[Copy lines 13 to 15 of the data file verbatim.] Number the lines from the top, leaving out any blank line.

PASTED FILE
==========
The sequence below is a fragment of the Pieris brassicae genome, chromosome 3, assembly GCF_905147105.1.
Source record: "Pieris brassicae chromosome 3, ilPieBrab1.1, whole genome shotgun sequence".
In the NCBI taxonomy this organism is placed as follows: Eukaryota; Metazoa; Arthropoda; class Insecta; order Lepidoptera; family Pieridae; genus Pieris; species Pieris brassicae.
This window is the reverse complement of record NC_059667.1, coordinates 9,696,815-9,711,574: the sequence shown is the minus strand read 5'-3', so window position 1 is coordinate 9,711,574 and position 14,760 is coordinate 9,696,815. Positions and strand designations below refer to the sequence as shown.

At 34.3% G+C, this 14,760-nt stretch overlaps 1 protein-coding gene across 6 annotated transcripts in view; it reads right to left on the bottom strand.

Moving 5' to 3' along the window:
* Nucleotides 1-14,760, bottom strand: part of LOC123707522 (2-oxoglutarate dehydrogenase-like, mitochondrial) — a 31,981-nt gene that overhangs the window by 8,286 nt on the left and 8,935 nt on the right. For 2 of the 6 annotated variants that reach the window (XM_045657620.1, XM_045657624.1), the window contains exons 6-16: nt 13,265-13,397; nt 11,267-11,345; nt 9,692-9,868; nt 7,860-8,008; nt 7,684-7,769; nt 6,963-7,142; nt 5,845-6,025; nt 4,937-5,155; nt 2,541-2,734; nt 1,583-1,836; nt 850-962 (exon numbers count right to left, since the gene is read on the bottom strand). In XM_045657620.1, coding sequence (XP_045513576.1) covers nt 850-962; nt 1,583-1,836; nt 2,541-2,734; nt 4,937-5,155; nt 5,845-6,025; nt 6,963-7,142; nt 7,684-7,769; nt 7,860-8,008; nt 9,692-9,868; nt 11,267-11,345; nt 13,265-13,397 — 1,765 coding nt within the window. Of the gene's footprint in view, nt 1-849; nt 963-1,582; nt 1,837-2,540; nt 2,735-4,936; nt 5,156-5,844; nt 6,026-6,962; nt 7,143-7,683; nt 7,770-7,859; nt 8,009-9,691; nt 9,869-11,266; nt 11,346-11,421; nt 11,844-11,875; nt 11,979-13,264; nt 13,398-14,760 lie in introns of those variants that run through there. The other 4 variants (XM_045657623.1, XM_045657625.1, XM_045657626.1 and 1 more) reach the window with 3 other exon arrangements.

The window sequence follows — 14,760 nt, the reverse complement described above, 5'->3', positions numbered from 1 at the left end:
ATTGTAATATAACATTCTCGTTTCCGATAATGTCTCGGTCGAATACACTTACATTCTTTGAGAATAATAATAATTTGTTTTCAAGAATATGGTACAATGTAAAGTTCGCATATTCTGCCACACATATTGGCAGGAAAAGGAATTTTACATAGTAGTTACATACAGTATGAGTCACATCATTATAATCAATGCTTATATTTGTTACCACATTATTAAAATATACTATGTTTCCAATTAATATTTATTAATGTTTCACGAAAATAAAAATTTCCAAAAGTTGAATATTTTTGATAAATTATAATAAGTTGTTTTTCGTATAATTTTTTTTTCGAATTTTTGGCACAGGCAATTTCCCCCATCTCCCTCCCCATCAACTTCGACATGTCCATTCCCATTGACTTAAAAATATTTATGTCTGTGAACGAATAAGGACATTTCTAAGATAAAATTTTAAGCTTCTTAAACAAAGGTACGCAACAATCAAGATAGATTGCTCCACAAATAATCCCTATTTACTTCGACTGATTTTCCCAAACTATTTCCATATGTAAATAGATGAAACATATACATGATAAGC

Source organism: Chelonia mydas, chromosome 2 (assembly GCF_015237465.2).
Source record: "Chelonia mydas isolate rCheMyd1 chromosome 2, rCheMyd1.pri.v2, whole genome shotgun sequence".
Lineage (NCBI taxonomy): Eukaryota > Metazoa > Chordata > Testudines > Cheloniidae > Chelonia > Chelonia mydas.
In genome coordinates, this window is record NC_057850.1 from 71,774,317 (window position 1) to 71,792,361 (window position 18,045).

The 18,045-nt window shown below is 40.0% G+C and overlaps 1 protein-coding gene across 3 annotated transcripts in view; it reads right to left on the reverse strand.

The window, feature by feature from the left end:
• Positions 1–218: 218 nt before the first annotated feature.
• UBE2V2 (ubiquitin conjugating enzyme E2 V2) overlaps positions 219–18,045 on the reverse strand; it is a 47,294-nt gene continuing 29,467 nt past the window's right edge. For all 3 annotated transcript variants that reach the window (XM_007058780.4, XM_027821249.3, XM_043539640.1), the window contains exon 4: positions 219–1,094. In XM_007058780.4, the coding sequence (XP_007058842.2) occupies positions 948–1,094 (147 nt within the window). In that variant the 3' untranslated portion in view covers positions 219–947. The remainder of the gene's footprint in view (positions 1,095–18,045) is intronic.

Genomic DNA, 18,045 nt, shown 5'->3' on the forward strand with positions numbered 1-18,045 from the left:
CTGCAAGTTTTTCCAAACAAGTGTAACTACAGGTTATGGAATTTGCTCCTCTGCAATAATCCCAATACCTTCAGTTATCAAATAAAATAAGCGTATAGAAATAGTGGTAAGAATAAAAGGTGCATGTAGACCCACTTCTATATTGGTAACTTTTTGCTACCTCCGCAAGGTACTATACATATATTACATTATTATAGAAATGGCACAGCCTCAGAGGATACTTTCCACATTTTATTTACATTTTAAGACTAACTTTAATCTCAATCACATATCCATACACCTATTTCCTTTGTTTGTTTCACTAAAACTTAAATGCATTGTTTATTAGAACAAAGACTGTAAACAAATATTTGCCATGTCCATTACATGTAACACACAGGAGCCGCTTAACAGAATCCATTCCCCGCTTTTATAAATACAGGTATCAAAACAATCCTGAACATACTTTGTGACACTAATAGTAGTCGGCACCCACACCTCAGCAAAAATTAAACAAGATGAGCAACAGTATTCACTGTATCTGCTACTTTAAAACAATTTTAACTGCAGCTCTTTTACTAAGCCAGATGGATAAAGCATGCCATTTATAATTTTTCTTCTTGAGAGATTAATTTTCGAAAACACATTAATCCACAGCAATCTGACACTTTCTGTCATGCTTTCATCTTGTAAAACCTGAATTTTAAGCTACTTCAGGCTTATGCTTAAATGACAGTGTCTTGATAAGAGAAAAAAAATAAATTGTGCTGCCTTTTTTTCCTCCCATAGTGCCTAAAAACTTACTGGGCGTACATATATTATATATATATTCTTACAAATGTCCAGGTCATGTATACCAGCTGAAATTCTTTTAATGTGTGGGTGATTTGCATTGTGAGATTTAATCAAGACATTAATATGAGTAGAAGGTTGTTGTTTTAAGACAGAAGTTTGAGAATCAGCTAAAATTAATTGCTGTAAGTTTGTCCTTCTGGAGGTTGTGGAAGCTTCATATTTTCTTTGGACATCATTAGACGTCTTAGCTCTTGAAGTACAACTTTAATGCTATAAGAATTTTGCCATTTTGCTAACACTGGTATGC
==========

In genome coordinates, this window is record NC_057850.1 from 71,774,317 (window position 1) to 71,792,361 (window position 18,045).

The 18,045-nt window shown below is 40.0% G+C and overlaps 1 protein-coding gene across 3 annotated transcripts in view; it reads right to left on the reverse strand.

The window, feature by feature from the left end: